Nonprofits advocate for local transit spending, but annual conference logistics don't typically include bus route information for attendees.
Thinking of abandoned properties as merely problems we wish would go away feeds into some of the less productive ways vacant properties have been handled.
Abandoned and vacant properties seem like a quintessentially local problem. But state policies have a huge effect on how well municipalities can fight it.
In discussions around closing the racial wealth gap, we should be reminded that a very large portion of wealth gained by white Americans should be seen as ill-gotten.
Every once in a while someone says: "What would it look like if we came together and were united on a federal policy for housing?" It seems like the answer to "who would actually do it?" might currently be Senator Elizabeth Warren.
Rent regulation is no longer being discussed as a vestigial holdover from a previous age, but actively debated and organized for by renters and activists.
Sexual harassment is a topic that’s not often addressed in the community development field, but it should be.
Some social determinants of health are concrete and physical. A substandard house with mold and pests, for example, will lead to more asthma and...
How would you measure someone making progress toward escaping poverty? If you've been tuned in to the asset-building movement you might look at their accumulation of assets and preparation for a financial emergency. You might also want to look at cash flow. But can poverty-fighting be solely measured by money?
An interview with Bob Annibale of Citi Community Development and Rebecca Foster of the San Francisco Housing Accelerator Fund, which aims to to preserve or develop 1,500 affordable housing units in its first five years.
Whether it’s the need to recapture some momentum in the 2018 election season, or the growing effect of the housing crisis on a wider range of people, the Democratic Party has proposed investing $70 billion in public housing.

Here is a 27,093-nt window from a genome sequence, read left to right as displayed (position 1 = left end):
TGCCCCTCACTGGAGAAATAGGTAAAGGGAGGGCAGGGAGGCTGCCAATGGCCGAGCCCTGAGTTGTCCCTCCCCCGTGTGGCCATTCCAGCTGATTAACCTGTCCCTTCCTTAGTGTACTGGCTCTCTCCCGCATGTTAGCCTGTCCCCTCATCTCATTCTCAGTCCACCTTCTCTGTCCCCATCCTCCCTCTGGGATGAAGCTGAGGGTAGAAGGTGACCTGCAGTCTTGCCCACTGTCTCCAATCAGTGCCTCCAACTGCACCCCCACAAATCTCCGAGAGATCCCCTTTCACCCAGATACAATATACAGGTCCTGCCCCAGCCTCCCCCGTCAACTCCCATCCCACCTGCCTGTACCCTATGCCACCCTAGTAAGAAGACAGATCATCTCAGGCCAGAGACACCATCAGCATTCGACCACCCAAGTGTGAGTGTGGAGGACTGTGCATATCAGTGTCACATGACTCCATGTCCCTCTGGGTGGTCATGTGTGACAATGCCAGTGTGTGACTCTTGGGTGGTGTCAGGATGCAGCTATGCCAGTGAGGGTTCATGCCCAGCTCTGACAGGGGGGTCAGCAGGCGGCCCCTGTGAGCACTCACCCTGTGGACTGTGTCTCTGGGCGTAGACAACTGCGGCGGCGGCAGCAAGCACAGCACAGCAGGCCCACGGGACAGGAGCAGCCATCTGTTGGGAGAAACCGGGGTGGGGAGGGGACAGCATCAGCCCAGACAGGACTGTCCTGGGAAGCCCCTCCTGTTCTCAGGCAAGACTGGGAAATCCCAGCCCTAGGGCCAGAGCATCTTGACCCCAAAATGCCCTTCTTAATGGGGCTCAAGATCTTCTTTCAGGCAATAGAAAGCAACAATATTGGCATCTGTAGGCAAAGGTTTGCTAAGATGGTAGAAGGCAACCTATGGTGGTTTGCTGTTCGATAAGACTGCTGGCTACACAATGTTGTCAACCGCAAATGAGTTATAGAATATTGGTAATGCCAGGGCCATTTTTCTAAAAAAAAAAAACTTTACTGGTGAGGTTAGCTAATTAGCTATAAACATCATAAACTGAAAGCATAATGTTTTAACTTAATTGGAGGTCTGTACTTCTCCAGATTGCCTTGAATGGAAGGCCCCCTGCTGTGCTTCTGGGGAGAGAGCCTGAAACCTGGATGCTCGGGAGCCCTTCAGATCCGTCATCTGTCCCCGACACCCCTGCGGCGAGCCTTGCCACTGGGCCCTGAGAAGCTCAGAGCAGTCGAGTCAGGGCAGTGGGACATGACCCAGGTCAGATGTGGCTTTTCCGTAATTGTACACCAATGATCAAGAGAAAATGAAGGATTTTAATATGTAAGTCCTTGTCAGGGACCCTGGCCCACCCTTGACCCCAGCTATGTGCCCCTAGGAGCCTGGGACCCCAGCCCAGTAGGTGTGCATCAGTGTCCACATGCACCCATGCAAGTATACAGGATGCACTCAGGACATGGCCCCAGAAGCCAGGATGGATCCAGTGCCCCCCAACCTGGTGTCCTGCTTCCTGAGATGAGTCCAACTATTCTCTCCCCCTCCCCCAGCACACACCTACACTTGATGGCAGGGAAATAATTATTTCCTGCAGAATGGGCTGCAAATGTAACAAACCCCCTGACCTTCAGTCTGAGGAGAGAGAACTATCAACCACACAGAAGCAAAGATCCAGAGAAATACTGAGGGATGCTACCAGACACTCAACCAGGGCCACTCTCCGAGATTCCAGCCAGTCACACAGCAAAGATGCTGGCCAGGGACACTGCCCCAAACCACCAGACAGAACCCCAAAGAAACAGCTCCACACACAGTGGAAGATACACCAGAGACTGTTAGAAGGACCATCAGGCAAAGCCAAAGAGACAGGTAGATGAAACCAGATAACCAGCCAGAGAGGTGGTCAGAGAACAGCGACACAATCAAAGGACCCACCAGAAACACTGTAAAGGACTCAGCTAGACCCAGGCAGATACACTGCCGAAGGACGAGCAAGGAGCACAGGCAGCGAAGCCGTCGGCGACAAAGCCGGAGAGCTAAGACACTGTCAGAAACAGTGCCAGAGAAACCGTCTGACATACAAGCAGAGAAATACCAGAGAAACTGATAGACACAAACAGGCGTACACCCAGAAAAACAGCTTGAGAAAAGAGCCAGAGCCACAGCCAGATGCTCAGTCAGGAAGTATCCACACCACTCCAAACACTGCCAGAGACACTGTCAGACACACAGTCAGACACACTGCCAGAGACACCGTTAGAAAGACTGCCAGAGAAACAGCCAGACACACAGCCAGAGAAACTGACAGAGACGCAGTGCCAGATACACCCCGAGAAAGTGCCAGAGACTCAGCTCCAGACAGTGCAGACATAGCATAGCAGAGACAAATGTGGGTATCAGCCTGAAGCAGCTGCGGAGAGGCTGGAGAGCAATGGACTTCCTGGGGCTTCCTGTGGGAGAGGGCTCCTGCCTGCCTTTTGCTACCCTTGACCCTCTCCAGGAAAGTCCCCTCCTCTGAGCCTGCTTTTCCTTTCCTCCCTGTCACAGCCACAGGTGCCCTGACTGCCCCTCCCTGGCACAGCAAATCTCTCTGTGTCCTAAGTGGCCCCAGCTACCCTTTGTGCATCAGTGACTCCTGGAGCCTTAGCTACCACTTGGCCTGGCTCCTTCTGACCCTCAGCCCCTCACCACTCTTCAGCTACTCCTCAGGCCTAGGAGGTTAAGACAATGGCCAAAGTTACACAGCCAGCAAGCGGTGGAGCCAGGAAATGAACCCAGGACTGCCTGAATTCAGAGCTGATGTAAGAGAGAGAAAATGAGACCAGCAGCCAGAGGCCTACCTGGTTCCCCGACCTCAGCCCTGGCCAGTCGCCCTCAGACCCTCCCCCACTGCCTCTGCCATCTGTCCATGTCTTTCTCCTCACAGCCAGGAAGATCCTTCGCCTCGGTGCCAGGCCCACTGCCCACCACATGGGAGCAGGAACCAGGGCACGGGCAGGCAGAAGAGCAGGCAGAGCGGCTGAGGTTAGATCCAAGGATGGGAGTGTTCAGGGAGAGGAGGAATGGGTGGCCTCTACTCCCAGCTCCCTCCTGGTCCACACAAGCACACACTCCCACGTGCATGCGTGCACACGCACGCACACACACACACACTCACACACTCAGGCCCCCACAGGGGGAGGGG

When we put out a call for essays about the meaning of community control of land, we expected we might get a handful of responses. Instead we got dozens and dozens, coming from all different parts of the country, from residents and researchers, activists and advocates. We clearly touched a nerve.
In the face of accelerating gentrification, along with ongoing speculation and eviction, the idea of putting a substantial number of homes outside of the reach of the speculative market has been gaining momentum across the country.
A new program invests in the belief that community land trusts can become more than a boutique housing solution.
Disney's Black Panther-inspired gift to Oakland children is great, but there is a way it could be better.
Shelterforce took the occasion of Michael Bodaken's retiring from the National Housing Trust to speak with him about how he got into housing, some of his favorite projects, and his recommendations for the field going forward.
A new funding collaborative, Funders for Housing and Opportunity, has just launched. The collaborative, officially a project of the New Ventures Fund, involves (so far) nine large and well-known foundations.
The fight for health equity—for everyone to have a roughly equal shot at the potential and choice that good health offers—is of course, similar to the fight for economic justice and the work of community development.
Mark Constantine gives us a view of one foundation’s attempt to learn to walk the walk and how that commitment can influence the work one organization does to create a culture of health in its community.
We’re All Enforcing “Separate But Unequal” Schools—An Interview With Nikole Hannah-Jones, a MacArthur “Genius”
Shelterforce spoke with MacArthur Foundation "Genius Award" recipient Nikole Hannah-Jones about her research into the persistence of racial segregation, and how without government intervention, average Americans have done an excellent job of enforcing "separate but unequal" schools.